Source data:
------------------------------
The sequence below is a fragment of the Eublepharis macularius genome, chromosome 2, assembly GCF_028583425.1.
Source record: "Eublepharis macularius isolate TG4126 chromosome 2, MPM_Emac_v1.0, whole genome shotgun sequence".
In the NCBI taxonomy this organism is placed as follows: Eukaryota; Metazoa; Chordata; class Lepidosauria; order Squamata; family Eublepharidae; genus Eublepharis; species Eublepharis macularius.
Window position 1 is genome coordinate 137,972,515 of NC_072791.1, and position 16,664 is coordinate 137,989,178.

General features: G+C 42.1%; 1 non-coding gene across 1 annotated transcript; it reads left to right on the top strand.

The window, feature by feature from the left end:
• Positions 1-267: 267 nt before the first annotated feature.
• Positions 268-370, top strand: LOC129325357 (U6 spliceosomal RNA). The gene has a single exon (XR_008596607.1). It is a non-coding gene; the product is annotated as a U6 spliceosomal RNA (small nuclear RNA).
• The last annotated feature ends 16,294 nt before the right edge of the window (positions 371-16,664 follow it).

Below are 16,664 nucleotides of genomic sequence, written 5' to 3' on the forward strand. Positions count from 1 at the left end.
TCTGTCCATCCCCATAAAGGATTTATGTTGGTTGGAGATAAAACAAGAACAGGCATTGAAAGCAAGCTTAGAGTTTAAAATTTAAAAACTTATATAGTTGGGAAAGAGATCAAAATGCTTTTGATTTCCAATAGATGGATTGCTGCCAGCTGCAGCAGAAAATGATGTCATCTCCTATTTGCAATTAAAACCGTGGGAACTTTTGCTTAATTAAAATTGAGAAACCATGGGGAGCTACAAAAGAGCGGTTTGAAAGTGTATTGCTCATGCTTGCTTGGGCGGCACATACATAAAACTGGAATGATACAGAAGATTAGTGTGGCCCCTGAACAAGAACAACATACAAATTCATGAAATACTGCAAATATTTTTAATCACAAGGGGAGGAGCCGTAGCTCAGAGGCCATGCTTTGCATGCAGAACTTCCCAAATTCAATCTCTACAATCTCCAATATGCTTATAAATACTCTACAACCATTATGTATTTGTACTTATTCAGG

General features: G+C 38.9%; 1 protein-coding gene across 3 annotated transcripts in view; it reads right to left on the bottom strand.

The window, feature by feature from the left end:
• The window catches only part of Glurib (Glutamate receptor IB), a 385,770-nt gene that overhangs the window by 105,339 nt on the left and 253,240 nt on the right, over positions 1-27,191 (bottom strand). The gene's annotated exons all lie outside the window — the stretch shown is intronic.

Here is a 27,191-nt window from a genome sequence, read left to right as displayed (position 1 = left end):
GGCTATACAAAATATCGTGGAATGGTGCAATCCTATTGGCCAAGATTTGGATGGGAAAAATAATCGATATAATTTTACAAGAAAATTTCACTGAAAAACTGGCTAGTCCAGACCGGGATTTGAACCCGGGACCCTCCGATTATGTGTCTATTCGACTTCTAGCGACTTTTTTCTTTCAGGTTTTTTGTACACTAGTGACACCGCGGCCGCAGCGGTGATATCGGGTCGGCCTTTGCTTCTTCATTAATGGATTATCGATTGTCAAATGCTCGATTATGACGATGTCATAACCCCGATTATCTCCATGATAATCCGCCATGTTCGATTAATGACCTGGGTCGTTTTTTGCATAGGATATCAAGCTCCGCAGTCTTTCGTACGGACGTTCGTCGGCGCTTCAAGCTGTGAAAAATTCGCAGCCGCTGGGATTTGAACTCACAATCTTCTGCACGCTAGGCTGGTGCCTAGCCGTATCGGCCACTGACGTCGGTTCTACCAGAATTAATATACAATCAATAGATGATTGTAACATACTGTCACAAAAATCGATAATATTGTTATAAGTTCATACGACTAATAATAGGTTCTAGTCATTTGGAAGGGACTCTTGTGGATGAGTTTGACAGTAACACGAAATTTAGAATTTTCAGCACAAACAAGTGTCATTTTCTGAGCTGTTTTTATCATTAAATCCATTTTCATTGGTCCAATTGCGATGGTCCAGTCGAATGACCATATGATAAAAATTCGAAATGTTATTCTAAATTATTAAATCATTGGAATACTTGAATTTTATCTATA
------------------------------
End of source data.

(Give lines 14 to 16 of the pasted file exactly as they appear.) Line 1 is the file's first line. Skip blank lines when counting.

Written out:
• The window catches only part of Glurib (Glutamate receptor IB), a 385,770-nt gene that overhangs the window by 105,339 nt on the left and 253,240 nt on the right, over positions 1-27,191 (bottom strand). The gene's annotated exons all lie outside the window — the stretch shown is intronic.

Here is a 27,191-nt window from a genome sequence, read left to right as displayed (position 1 = left end):
GGCTATACAAAATATCGTGGAATGGTGCAATCCTATTGGCCAAGATTTGGATGGGAAAAATAATCGATATAATTTTACAAGAAAATTTCACTGAAAAACTGGCTAGTCCAGACCGGGATTTGAACCCGGGACCCTCCGATTATGTGTCTATTCGACTTCTAGCGACTTTTTTCTTTCAGGTTTTTTGTACACTAGTGACACCGCGGCCGCAGCGGTGATATCGGGTCGGCCTTTGCTTCTTCATTAATGGATTATCGATTGTCAAATGCTCGATTATGACGATGTCATAACCCCGATTATCTCCATGATAATCCGCCATGTTCGATTAATGACCTGGGTCGTTTTTTGCATAGGATATCAAGCTCCGCAGTCTTTCGTACGGACGTTCGTCGGCGCTTCAAGCTGTGAAAAATTCGCAGCCGCTGGGATTTGAACTCACAATCTTCTGCACGCTAGGCTGGTGCCTAGCCGTATCGGCCACTGACGTCGGTTCTACCAGAATTAATATACAATCAATAGATGATTGTAACATACTGTCACAAAAATCGATAATATTGTTATAAGTTCATACGACTAATAATAGGTTCTAGTCATTTGGAAGGGACTCTTGTGGATGAGTTTGACAGTAACACGAAATTTAGAATTTTCAGCACAAACAAGTGTCATTTTCTGAGCTGTTTTTATCATTAAATCCATTTTCATTGGTCCAATTGCGATGGTCCAGTCGAATGACCATATGATAAAAATTCGAAATGTTATTCTAAATTATTAAATCATTGGAATACTTGAATTTTATCTATA